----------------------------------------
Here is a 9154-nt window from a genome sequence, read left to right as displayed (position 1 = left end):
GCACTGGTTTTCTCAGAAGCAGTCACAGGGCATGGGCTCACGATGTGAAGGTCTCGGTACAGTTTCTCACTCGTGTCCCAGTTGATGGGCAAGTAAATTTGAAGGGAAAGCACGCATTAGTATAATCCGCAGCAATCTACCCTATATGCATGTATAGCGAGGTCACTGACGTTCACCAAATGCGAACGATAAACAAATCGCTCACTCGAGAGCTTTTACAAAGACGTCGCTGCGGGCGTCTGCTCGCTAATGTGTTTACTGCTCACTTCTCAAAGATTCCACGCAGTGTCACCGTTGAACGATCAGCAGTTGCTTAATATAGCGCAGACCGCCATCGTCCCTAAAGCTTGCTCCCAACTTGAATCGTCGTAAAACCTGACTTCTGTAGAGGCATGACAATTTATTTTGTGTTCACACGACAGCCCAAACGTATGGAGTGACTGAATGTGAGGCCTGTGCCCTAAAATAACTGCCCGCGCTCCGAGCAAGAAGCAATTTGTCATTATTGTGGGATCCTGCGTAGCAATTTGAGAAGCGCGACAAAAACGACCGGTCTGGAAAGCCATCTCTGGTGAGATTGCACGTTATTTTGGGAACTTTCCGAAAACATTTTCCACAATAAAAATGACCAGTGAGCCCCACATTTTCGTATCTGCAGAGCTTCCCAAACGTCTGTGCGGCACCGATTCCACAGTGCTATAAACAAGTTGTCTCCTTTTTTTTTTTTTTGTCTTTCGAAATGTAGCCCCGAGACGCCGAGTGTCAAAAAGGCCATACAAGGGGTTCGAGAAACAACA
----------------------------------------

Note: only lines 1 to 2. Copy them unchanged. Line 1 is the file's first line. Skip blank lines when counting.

Here is a 9154-nt window from a genome sequence, read left to right as displayed (position 1 = left end):
GCACTGGTTTTCTCAGAAGCAGTCACAGGGCATGGGCTCACGATGTGAAGGTCTCGGTACAGTTTCTCACTCGTGTCCCAGTTGATGGGCAAGTAAATTTGAAGGGAAAGCACGCATTAGTATAATCCGCAGCAATCTACCCTATATGCATGTATAGCGAGGTCACTGACGTTCACCAAATGCGAACGATAAACAAATCGCTCACTCGAGAGCTTTTACAAAGACGTCGCTGCGGGCGTCTGCTCGCTAATGTGTTTACTGCTCACTTCTCAAAGATTCCACGCAGTGTCACCGTTGAACGATCAGCAGTTGCTTAATATAGCGCAGACCGCCATCGTCCCTAAAGCTTGCTCCCAACTTGAATCGTCGTAAAACCTGACTTCTGTAGAGGCATGACAATTTATTTTGTGTTCACACGACAGCCCAAACGTATGGAGTGACTGAATGTGAGGCCTGTGCCCTAAAATAACTGCCCGCGCTCCGAGCAAGAAGCAATTTGTCATTATTGTGGGATCCTGCGTAGCAATTTGAGAAGCGCGACAAAAACGACCGGTCTGGAAAGCCATCTCTGGTGAGATTGCACGTTATTTTGGGAACTTTCCGAAAACATTTTCCACAATAAAAATGACCAGTGAGCCCCACATTTTCGTATCTGCAGAGCTTCCCAAACGTCTGTGCGGCACCGATTCCACAGTGCTATAAACAAGTTGTCTCCTTTTTTTTTTTTTTGTCTTTCGAAATGTAGCCCCGAGACGCCGAGTGTCAAAAAGGCCATACAAGGGGTTCGAGAAACAACA